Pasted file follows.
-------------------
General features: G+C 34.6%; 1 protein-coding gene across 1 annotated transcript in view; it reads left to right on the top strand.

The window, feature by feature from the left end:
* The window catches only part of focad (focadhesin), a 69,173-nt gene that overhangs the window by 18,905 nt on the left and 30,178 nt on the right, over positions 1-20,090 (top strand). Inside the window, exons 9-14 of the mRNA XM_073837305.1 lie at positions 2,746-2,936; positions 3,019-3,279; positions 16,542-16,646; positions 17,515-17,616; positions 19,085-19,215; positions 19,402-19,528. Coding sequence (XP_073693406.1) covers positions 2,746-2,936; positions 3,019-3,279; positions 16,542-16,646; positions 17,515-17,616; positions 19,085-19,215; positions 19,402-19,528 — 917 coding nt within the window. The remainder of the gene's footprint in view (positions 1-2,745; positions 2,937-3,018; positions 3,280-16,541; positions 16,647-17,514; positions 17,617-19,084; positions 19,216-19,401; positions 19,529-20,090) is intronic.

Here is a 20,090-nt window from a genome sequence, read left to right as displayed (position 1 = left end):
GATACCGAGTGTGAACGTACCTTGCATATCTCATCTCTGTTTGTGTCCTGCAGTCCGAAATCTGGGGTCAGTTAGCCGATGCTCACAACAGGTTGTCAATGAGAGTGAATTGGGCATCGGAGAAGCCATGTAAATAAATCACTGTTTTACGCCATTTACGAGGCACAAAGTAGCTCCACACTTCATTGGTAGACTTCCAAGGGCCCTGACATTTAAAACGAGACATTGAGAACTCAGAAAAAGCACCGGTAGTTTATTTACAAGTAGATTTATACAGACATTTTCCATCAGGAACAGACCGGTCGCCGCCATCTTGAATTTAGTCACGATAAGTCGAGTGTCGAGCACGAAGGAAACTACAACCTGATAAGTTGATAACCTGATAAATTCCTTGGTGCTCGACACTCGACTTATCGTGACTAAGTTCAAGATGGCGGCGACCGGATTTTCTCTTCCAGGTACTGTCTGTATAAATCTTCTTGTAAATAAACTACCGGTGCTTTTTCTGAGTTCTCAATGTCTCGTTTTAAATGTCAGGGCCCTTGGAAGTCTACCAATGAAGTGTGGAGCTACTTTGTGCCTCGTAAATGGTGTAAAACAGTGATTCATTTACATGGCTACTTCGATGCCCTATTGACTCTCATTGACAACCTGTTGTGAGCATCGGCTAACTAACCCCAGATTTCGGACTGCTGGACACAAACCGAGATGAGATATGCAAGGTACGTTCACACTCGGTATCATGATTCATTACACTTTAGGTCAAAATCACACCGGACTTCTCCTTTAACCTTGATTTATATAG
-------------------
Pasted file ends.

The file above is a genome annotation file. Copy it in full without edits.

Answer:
General features: G+C 34.6%; 1 protein-coding gene across 1 annotated transcript in view; it reads left to right on the top strand.

The window, feature by feature from the left end:
* The window catches only part of focad (focadhesin), a 69,173-nt gene that overhangs the window by 18,905 nt on the left and 30,178 nt on the right, over positions 1-20,090 (top strand). Inside the window, exons 9-14 of the mRNA XM_073837305.1 lie at positions 2,746-2,936; positions 3,019-3,279; positions 16,542-16,646; positions 17,515-17,616; positions 19,085-19,215; positions 19,402-19,528. Coding sequence (XP_073693406.1) covers positions 2,746-2,936; positions 3,019-3,279; positions 16,542-16,646; positions 17,515-17,616; positions 19,085-19,215; positions 19,402-19,528 — 917 coding nt within the window. The remainder of the gene's footprint in view (positions 1-2,745; positions 2,937-3,018; positions 3,280-16,541; positions 16,647-17,514; positions 17,617-19,084; positions 19,216-19,401; positions 19,529-20,090) is intronic.

Here is a 20,090-nt window from a genome sequence, read left to right as displayed (position 1 = left end):
GATACCGAGTGTGAACGTACCTTGCATATCTCATCTCTGTTTGTGTCCTGCAGTCCGAAATCTGGGGTCAGTTAGCCGATGCTCACAACAGGTTGTCAATGAGAGTGAATTGGGCATCGGAGAAGCCATGTAAATAAATCACTGTTTTACGCCATTTACGAGGCACAAAGTAGCTCCACACTTCATTGGTAGACTTCCAAGGGCCCTGACATTTAAAACGAGACATTGAGAACTCAGAAAAAGCACCGGTAGTTTATTTACAAGTAGATTTATACAGACATTTTCCATCAGGAACAGACCGGTCGCCGCCATCTTGAATTTAGTCACGATAAGTCGAGTGTCGAGCACGAAGGAAACTACAACCTGATAAGTTGATAACCTGATAAATTCCTTGGTGCTCGACACTCGACTTATCGTGACTAAGTTCAAGATGGCGGCGACCGGATTTTCTCTTCCAGGTACTGTCTGTATAAATCTTCTTGTAAATAAACTACCGGTGCTTTTTCTGAGTTCTCAATGTCTCGTTTTAAATGTCAGGGCCCTTGGAAGTCTACCAATGAAGTGTGGAGCTACTTTGTGCCTCGTAAATGGTGTAAAACAGTGATTCATTTACATGGCTACTTCGATGCCCTATTGACTCTCATTGACAACCTGTTGTGAGCATCGGCTAACTAACCCCAGATTTCGGACTGCTGGACACAAACCGAGATGAGATATGCAAGGTACGTTCACACTCGGTATCATGATTCATTACACTTTAGGTCAAAATCACACCGGACTTCTCCTTTAACCTTGATTTATATAG